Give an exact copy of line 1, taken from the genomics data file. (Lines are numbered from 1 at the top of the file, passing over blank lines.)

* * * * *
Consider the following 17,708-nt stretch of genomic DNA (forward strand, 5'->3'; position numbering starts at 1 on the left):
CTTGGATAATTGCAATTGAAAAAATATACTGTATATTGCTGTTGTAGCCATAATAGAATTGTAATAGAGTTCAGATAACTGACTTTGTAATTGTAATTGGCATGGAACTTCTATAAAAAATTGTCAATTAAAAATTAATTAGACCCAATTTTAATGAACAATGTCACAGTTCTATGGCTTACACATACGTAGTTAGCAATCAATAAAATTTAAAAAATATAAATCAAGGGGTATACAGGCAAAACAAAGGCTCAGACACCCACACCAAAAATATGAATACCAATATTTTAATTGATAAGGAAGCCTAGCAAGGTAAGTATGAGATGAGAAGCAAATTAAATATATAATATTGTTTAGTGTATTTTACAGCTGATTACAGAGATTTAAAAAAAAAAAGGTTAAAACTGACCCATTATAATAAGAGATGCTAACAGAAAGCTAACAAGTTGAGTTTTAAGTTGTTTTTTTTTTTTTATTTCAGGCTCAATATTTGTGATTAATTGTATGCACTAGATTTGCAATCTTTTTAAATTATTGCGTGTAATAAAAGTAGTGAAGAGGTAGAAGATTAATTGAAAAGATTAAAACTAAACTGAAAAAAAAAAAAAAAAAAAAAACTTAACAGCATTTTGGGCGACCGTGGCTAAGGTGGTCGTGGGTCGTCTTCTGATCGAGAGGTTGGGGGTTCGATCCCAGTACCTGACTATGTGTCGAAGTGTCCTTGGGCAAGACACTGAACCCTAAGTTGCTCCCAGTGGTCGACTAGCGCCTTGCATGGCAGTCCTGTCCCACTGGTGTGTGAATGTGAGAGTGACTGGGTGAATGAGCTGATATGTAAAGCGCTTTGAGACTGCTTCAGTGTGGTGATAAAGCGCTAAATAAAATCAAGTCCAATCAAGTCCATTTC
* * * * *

Consider the following 17,708-nt stretch of genomic DNA (forward strand, 5'->3'; position numbering starts at 1 on the left):